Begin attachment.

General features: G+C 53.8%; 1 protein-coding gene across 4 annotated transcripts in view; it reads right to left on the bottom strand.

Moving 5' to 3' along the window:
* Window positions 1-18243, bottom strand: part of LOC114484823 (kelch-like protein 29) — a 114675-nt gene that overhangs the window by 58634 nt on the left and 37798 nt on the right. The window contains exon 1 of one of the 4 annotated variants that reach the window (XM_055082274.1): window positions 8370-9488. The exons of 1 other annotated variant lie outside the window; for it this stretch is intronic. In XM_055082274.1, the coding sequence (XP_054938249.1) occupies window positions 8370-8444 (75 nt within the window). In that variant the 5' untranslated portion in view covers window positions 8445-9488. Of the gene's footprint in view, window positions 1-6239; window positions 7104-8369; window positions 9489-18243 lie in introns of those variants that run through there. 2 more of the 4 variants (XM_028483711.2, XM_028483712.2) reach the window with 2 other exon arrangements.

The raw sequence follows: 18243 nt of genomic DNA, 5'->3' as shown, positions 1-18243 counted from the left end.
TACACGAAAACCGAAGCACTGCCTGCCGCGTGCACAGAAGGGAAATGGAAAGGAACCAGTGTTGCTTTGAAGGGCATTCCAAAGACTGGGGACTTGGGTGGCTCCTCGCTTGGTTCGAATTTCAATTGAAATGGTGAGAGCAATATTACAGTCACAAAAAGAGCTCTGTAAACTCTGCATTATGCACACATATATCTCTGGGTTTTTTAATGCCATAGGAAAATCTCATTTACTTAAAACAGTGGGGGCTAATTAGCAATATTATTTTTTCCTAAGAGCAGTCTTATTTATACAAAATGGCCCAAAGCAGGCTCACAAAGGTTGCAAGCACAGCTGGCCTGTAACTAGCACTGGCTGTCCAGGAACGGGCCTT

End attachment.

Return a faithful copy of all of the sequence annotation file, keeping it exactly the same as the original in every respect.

General features: G+C 53.8%; 1 protein-coding gene across 4 annotated transcripts in view; it reads right to left on the bottom strand.

Moving 5' to 3' along the window:
* Window positions 1-18243, bottom strand: part of LOC114484823 (kelch-like protein 29) — a 114675-nt gene that overhangs the window by 58634 nt on the left and 37798 nt on the right. The window contains exon 1 of one of the 4 annotated variants that reach the window (XM_055082274.1): window positions 8370-9488. The exons of 1 other annotated variant lie outside the window; for it this stretch is intronic. In XM_055082274.1, the coding sequence (XP_054938249.1) occupies window positions 8370-8444 (75 nt within the window). In that variant the 5' untranslated portion in view covers window positions 8445-9488. Of the gene's footprint in view, window positions 1-6239; window positions 7104-8369; window positions 9489-18243 lie in introns of those variants that run through there. 2 more of the 4 variants (XM_028483711.2, XM_028483712.2) reach the window with 2 other exon arrangements.

The raw sequence follows: 18243 nt of genomic DNA, 5'->3' as shown, positions 1-18243 counted from the left end.
TACACGAAAACCGAAGCACTGCCTGCCGCGTGCACAGAAGGGAAATGGAAAGGAACCAGTGTTGCTTTGAAGGGCATTCCAAAGACTGGGGACTTGGGTGGCTCCTCGCTTGGTTCGAATTTCAATTGAAATGGTGAGAGCAATATTACAGTCACAAAAAGAGCTCTGTAAACTCTGCATTATGCACACATATATCTCTGGGTTTTTTAATGCCATAGGAAAATCTCATTTACTTAAAACAGTGGGGGCTAATTAGCAATATTATTTTTTCCTAAGAGCAGTCTTATTTATACAAAATGGCCCAAAGCAGGCTCACAAAGGTTGCAAGCACAGCTGGCCTGTAACTAGCACTGGCTGTCCAGGAACGGGCCTT